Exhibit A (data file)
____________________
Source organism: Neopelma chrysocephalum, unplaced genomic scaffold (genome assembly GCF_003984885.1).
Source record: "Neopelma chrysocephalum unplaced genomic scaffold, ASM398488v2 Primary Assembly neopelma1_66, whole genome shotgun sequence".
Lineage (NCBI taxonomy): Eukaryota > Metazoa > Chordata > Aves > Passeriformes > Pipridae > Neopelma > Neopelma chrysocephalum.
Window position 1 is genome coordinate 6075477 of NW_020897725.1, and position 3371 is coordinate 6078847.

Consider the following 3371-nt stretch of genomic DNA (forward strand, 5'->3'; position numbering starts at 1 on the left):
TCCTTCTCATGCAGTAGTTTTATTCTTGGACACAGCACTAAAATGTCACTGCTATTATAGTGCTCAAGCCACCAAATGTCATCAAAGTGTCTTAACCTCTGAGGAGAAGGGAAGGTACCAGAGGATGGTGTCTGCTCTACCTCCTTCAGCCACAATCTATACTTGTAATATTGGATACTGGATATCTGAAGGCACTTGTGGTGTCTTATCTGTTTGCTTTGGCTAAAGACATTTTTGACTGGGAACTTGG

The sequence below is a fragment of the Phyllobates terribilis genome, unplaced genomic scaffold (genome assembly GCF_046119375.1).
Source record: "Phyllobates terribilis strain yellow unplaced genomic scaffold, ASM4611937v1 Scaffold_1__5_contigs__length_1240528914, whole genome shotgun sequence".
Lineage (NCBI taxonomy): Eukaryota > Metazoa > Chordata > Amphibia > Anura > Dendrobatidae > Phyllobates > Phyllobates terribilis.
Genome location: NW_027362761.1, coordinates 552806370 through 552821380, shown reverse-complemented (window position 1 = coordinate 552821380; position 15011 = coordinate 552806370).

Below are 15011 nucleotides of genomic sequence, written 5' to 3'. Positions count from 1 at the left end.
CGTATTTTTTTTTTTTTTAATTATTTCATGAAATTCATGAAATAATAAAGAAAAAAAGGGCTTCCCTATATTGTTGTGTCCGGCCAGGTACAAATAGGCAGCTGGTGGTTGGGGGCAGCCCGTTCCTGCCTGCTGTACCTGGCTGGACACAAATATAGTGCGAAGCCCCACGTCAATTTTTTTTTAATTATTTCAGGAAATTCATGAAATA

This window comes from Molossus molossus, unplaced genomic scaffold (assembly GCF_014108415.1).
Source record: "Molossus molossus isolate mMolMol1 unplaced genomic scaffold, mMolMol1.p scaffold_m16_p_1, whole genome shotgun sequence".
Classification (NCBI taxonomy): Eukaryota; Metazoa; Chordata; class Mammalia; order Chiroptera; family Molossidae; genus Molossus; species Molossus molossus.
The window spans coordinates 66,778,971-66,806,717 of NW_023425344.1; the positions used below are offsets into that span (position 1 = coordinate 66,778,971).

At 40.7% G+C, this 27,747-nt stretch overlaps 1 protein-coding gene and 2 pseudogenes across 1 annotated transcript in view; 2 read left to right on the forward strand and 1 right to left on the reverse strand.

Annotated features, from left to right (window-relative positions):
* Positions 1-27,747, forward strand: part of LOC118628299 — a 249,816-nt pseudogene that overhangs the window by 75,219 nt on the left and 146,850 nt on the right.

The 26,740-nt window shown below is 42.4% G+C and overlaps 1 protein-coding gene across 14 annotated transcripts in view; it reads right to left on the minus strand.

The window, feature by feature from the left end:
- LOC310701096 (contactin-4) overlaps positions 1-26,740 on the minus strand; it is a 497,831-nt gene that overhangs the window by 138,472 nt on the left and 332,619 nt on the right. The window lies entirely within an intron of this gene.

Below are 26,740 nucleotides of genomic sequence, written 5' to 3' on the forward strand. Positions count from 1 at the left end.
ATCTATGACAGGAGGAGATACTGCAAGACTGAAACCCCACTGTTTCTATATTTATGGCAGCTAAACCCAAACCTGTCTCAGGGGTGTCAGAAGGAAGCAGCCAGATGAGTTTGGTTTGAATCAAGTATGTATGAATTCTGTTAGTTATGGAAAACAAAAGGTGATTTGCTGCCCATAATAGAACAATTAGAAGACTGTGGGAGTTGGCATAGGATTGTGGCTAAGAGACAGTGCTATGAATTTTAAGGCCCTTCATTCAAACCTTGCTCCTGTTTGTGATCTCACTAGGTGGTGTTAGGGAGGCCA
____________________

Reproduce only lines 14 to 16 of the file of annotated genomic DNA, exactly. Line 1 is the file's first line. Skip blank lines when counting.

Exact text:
Source record: "Molossus molossus isolate mMolMol1 unplaced genomic scaffold, mMolMol1.p scaffold_m16_p_1, whole genome shotgun sequence".
Classification (NCBI taxonomy): Eukaryota; Metazoa; Chordata; class Mammalia; order Chiroptera; family Molossidae; genus Molossus; species Molossus molossus.
The window spans coordinates 66,778,971-66,806,717 of NW_023425344.1; the positions used below are offsets into that span (position 1 = coordinate 66,778,971).